During the depths of the recession, a meme took hold among Republican politicians and a number of conservative wonks about “uncertainty.” The idea was that regulatory uncertainty—that the people who run businesses couldn’t tell which regulations and taxes they’d have to face in the future—was depressing business investment and therefore prolonging the recovery.
This idea was soundly and almost unanimously mocked on the Left. Aren’t our Galtian overlords supposed to be great risk-takers? Isn’t this how they derive the legitimacy of their wealth? Isn’t there always regulatory uncertainty? To many on the Left, the “uncertainty” meme was simply a whole-cloth fabrication.
At the time, I took a frustratingly middle-of-the-road view: on balance and all else being equal, I think, regulatory uncertainty can depress investment and therefore economic growth. That said, in a massive demand-driven recession like the one the US experienced, it’s highly unlikely that this is the main cause of the slough.
Now it’s Morning Again In America and so nobody’s arguing about “uncertainty” anymore. And the progress of the recovery seems to validate lefty arguments that the whole “uncertainty” thing is made up out of whole cloth.
Well, I found an example of uncertainty working as advertised in the wild.
I recently had dinner with a friend who’s an investment banker who often advises on LBOs—debt-fueled buyouts of companies by private equity funds—who tells me most if not all plans for LBOs in France have been frozen. Why? Because François Hollande, the Socialist Party’s presidential candidate and the favorite of the election, has promised a surtax on debt used to finance buyouts. So private equity funds have decided to sit on their hands until the election in May to see what exactly they’ll be socked with and plug it into their models so they can see if the deals they’re contemplating work under the new regime or not. (While presumably vigorously lobbying against any tax at all, I’m sure.)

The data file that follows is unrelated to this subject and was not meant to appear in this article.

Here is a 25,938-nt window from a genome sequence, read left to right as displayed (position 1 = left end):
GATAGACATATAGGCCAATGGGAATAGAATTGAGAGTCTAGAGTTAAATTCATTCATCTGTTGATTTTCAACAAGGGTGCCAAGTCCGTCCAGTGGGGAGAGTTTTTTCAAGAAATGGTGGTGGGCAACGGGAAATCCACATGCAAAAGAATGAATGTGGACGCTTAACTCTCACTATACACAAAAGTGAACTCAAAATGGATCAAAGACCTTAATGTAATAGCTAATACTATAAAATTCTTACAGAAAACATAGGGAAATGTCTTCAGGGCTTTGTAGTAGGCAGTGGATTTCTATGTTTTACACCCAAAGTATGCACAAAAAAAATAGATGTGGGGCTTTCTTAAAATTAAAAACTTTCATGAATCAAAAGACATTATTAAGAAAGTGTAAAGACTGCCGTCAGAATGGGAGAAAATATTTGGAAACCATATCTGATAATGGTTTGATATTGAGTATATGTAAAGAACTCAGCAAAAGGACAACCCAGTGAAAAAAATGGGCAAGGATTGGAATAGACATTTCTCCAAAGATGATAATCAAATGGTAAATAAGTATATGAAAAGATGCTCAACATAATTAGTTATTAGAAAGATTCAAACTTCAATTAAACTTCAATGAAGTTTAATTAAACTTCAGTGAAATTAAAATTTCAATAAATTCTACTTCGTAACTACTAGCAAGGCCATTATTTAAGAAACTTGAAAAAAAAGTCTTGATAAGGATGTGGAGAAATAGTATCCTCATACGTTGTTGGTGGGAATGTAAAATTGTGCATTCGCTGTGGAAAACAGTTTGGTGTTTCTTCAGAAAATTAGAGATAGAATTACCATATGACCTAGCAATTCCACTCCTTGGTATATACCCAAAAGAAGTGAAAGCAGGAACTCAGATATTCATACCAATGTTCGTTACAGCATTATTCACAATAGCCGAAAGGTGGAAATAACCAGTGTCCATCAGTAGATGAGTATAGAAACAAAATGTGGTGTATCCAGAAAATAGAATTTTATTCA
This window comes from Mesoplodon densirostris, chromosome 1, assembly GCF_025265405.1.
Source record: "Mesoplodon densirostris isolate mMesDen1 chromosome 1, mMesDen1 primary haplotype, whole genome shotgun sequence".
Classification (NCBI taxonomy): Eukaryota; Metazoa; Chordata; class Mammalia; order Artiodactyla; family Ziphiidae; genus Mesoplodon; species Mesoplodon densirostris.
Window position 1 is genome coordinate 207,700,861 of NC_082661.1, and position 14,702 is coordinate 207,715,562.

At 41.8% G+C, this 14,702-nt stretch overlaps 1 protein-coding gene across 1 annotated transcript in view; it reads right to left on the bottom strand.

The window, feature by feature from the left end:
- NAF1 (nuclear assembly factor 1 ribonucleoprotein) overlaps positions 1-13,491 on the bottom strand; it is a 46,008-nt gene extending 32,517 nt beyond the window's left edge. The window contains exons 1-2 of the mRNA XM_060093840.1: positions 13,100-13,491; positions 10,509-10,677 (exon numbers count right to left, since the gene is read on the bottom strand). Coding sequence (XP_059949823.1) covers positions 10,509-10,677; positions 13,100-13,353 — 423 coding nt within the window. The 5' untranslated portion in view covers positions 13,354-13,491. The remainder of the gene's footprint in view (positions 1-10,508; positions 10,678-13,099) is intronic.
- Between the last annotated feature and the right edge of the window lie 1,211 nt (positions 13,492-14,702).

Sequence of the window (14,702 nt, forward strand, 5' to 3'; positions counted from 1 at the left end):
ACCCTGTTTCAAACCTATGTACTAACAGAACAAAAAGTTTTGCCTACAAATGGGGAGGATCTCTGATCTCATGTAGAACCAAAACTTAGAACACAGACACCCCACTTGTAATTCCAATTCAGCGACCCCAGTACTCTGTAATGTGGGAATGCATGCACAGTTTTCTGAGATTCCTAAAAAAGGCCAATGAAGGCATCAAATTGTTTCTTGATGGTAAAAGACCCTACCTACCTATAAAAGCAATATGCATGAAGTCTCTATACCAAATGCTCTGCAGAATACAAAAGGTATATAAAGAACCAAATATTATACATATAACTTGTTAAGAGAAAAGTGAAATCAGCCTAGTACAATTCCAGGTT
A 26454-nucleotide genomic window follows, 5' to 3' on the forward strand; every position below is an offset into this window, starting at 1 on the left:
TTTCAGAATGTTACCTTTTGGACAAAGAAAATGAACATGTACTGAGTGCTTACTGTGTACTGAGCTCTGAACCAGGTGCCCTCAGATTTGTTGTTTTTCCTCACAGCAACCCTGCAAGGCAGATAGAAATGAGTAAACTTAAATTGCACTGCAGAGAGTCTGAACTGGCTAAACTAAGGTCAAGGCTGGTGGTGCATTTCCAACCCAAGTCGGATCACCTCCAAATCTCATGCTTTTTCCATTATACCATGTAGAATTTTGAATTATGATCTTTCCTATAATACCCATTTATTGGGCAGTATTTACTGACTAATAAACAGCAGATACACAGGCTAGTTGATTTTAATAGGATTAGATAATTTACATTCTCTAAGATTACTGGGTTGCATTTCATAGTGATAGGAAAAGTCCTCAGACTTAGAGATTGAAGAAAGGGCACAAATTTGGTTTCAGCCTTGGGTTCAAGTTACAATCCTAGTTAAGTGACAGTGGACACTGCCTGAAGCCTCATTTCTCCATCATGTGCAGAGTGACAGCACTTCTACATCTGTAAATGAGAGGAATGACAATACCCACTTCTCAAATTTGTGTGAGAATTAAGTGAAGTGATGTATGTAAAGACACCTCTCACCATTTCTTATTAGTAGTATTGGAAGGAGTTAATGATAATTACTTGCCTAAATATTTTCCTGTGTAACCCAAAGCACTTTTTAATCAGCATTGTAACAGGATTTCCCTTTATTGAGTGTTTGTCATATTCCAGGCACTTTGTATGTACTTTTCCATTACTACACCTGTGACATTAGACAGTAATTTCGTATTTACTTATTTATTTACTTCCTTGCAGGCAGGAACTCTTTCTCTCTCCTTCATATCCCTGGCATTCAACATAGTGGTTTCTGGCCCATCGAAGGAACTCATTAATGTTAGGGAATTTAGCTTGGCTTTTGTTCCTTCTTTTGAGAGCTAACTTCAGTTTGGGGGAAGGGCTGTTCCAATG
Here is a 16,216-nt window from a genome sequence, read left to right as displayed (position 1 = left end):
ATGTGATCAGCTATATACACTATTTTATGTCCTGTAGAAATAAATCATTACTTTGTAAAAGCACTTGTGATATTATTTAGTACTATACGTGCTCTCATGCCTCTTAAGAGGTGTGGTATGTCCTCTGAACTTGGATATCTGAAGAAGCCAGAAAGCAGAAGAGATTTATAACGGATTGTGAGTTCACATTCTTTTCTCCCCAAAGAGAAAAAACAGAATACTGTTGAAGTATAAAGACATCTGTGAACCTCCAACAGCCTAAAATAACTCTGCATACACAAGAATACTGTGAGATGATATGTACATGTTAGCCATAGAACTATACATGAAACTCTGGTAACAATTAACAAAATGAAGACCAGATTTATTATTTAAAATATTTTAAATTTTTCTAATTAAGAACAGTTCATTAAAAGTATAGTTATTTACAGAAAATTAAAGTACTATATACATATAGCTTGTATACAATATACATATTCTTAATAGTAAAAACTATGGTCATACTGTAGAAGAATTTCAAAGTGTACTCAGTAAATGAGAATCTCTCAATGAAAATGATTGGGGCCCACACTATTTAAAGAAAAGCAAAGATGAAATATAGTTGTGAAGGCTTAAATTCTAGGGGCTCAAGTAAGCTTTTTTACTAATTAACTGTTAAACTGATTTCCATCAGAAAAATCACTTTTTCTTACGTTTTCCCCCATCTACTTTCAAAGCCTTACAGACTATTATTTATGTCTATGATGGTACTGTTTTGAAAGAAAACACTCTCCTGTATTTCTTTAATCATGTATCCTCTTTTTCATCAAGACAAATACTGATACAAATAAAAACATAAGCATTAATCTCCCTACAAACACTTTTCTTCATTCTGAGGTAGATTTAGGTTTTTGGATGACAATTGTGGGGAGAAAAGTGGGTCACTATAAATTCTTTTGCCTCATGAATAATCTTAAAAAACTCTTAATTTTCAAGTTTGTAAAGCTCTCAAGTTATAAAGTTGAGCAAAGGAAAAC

Now this doesn’t really keep me up at night. From a business perspective, if you can’t make that deal you’re contemplating work without leverage, you probably shouldn’t do it. From a policy perspective, while the LBO boom has probably been a net positive for the economy, putting a brake on LBO activity isn’t the most damaging thing a socialist president could do. Let’s call it mostly-harmless populism. It is, of course, the wrong solution to the wrong problem: the overuse of debt by corporations is encouraged across the economy by the corporate income tax (because debt payments are deductible from the corporate tax) which should just be done away with, but that’s an idea that’s even more politically infeasible in France than it is in the US. (And, of course, one should note that Mr Hollande has an objective interest in depressing and deferring business investment until he becomes President, although I’m sure that doesn’t figure into his calculations. Really. The economy is doing crappily enough without him.)
Anyway: while this tax and the response to it aren’t going to keep me up at night, we do have here a real-life example of real regulatory uncertainty depressing real business activity and investment that would have occurred absent said uncertainty. So “uncertainty” can and does occur.
So there you go, kids: while it’s probably foolish to believe that Obama-led “uncertainty” is responsible for most of the economic morass we’ve experienced over the past few years, it’s equally foolish to dismiss out of hand the idea or the possibility of uncertainty depressing business investment.